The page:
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Chapter 37: Fourth report

Mr. Davis's fourth annual report was presented to Congress December I, 1856.

The actual strength of the army was 15,-- 562. During the year an expedition had been sent to the Indian districts of Minnesota; the Indian difficulties on the Plains had ended, except with the Cheyennes; in Texas and New Mexico Indian outbreaks had been unfrequent, but in Florida the efforts of the Department had been unavailing to effect the removal of the Seminole Indians. General Harney had been sent with a force to protect the citizens of Florida from their ravages.

The Secretary recommended a revision of the policy of locating small military posts in advance of settlement, now that civilization had passed the line of general fertility.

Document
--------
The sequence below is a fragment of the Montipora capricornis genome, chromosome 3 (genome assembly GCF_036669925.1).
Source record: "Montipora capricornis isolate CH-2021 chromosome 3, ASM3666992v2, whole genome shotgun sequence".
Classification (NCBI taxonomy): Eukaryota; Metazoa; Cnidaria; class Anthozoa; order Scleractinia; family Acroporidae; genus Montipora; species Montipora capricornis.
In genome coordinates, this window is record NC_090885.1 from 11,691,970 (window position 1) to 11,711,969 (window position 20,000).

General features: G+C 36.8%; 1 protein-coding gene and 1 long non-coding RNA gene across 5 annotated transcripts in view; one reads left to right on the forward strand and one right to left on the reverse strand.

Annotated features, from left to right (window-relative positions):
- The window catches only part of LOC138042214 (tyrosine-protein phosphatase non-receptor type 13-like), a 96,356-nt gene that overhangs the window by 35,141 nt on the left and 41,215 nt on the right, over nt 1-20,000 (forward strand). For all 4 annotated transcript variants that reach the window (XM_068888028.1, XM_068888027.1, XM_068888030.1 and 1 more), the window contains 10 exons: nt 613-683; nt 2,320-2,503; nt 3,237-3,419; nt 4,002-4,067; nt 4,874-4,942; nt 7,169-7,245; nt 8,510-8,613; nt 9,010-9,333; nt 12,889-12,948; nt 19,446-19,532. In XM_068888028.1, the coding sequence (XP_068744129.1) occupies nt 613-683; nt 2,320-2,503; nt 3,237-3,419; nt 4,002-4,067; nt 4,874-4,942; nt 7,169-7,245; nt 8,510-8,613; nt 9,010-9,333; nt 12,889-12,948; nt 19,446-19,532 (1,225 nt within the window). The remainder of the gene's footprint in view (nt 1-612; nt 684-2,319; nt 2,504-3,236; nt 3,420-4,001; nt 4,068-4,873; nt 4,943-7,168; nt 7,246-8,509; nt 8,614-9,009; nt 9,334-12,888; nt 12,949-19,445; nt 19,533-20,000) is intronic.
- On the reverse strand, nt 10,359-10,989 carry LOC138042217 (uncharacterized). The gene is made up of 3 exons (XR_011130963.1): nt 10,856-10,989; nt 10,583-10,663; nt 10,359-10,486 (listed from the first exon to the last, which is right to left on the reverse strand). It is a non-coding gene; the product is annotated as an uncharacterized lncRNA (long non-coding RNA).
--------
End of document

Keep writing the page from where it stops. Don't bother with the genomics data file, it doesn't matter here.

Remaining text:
“Assuming,” he wrote) “that the limits of the fertile regions have been sufficiently well ascertained, and that future operations should be made to conform to the character of the country, the true interests of the public service would seem to suggest that instead of dispersing [512] the troops, to form small garrisons at numerous posts where they exhibit weakness to a savage foe. Within the fertile regions a few points accessible by steam-boats or by railways should be maintained, from which strong detachments should annually be sent out into the Indian country during the season when the grass will suffice for the support of the cavalry horses and beasts of draught and burden. These detachments would be available both to hunt and chastise those tribes who had committed depredations, or by passing along the main routes to California, and Oregon and Washington Territories, give the needful protection to emigrants during the season of their transit. Experience has shown that small posts are nearly powerless beyond their own limits. Some of the most flagrant depredations on parties in the vicinity of such military posts, and their inability to pursue and punish the offenders, has tended to bring into disrepute the power and energy of the United States, whose citizens were the victims of predatory attacks. Indeed it is quite supposable that these posts, being fixed points in the routes of the emigrants, afford the Indians the opportunity of observing each train which passes, and thus enable them to determine upon future operations.” Again, with increased and impressive emphasis, the [513] Secretary renewed his plea for increased pay of the army.